disciplined academic teaching.
Ravitch focuses on the breakdown of traditionalism in public school
classrooms that caused academic standards to deteriorate in lower
schools, but it's not hard to see in her research a direct line of
anti-intellectualism in the lower grades that led to the fashionable
silliness at the university level as well.
Once John Dewey persuaded the educational powers in 1897 that the
school was the primary means of social reform, public schools fell
into the political arena that Miss Ravitch says "encouraged
ideologues of every stripe to try to impose their social, religious,
cultural, and political agendas on the schools.'' As a result
"educators forgot how to say 'no,' even to the loopier notion of what
schools were for.''
Academic standards declined first for poor immigrants and racial
minorities who were pushed into stratified and undemanding vocational
classes because they were thought incapable of college-prep courses.
By the 1960s, anti-intellectual and anti-academic theories that had
hurt the less fortunate re-emerged under the rubric of "relevance,''
and maimed the minds of several generations of children of the middle
and upper-classes. Learning techniques emphasized the importance of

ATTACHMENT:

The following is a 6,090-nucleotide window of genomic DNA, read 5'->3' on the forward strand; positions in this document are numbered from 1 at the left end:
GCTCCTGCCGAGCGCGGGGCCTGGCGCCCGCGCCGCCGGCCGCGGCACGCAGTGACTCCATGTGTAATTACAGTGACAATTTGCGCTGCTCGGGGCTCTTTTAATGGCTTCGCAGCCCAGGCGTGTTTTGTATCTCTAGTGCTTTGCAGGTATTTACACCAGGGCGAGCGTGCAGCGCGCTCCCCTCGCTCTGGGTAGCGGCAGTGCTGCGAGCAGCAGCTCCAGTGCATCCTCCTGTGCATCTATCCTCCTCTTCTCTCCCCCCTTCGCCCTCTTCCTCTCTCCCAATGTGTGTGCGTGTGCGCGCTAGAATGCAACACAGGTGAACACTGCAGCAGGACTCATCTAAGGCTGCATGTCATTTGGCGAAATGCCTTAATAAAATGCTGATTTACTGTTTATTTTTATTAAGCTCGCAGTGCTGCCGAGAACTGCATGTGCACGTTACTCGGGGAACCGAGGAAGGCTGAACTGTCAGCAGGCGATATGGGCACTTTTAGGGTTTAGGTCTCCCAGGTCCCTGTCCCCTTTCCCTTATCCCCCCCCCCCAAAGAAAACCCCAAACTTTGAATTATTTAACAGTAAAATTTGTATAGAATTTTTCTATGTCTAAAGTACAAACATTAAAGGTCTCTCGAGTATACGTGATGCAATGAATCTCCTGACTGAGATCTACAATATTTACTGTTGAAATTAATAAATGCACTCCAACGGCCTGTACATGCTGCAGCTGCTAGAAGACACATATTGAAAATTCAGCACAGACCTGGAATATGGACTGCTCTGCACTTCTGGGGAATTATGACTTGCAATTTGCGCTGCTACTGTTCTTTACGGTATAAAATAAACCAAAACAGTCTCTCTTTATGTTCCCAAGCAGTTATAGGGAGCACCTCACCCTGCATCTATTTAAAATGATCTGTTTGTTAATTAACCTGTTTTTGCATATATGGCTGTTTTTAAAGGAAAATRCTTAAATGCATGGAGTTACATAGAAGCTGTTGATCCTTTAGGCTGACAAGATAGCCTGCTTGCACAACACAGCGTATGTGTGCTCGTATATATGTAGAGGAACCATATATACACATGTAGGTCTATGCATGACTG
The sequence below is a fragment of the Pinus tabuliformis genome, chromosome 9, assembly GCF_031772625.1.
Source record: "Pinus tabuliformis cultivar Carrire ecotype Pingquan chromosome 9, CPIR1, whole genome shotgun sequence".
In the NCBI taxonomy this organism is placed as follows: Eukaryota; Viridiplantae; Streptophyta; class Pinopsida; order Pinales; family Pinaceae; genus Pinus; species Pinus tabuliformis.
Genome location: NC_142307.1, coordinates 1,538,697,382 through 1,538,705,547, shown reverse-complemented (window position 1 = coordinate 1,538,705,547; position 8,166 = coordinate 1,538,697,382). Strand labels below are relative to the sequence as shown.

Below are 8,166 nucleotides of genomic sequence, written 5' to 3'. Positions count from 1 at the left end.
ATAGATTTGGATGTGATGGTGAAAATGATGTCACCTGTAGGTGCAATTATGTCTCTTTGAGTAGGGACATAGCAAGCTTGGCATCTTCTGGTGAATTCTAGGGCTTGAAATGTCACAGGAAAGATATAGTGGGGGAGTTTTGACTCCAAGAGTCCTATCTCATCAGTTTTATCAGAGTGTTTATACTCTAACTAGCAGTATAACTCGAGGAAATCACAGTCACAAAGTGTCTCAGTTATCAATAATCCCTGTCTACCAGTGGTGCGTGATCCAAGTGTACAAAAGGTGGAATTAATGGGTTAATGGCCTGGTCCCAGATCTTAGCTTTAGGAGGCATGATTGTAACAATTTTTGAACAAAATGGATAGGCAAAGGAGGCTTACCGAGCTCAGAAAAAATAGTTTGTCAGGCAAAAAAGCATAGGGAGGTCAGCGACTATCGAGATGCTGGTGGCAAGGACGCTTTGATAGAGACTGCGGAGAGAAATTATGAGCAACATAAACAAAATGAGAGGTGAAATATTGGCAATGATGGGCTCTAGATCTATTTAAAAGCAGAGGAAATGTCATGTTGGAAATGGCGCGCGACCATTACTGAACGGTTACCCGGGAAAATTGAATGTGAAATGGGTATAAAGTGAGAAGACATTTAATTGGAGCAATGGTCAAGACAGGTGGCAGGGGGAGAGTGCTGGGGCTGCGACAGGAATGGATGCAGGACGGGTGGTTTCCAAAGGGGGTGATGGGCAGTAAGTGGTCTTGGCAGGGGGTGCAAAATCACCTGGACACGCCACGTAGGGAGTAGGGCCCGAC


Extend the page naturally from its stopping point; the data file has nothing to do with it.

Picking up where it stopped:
personal experience and social adjustment over intellectual and
Representatives of high-tech companies recently testified before
Congress that America's young people are ill-prepared in science and
math. They are also ill-prepared for conceptual thinking that evolves
from demanding courses in history, literature and philosophy,
requiring well-thought out connections between the past and the
present, fostering an ability to distinguish between propaganda and
information. Writing a coherent sentence is difficult for the
graduates of our top schools, too -- as any editor can tell you.
This is all the more important as young men and women are teased away
from the rigors of learning in favor of television, the movies and the
Internet. They can get lots of "relevance'' without reading a book,
but only a good education provides the intellectual capabilities to